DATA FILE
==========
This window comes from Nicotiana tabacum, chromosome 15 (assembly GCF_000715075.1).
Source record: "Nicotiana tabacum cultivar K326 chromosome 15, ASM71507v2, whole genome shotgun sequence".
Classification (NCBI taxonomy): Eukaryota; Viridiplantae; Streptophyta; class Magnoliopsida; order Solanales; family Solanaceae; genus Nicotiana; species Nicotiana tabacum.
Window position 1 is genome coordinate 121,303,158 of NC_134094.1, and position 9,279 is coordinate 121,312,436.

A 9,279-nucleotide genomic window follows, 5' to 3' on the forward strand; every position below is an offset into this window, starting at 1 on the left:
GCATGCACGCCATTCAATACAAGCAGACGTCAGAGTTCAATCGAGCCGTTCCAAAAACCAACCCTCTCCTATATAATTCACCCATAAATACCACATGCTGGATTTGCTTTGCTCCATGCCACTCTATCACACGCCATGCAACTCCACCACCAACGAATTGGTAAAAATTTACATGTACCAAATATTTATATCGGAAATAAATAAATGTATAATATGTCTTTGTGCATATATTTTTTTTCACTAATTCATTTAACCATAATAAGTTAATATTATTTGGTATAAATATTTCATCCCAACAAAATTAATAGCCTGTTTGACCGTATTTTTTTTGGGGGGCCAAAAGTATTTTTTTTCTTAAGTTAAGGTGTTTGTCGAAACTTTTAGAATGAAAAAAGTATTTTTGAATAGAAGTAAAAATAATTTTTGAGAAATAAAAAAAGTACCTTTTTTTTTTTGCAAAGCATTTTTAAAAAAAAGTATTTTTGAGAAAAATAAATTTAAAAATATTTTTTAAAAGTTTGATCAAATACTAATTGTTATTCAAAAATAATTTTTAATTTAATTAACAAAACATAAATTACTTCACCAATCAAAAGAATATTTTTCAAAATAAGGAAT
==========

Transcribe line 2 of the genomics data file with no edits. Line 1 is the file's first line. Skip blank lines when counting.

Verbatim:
Source record: "Nicotiana tabacum cultivar K326 chromosome 15, ASM71507v2, whole genome shotgun sequence".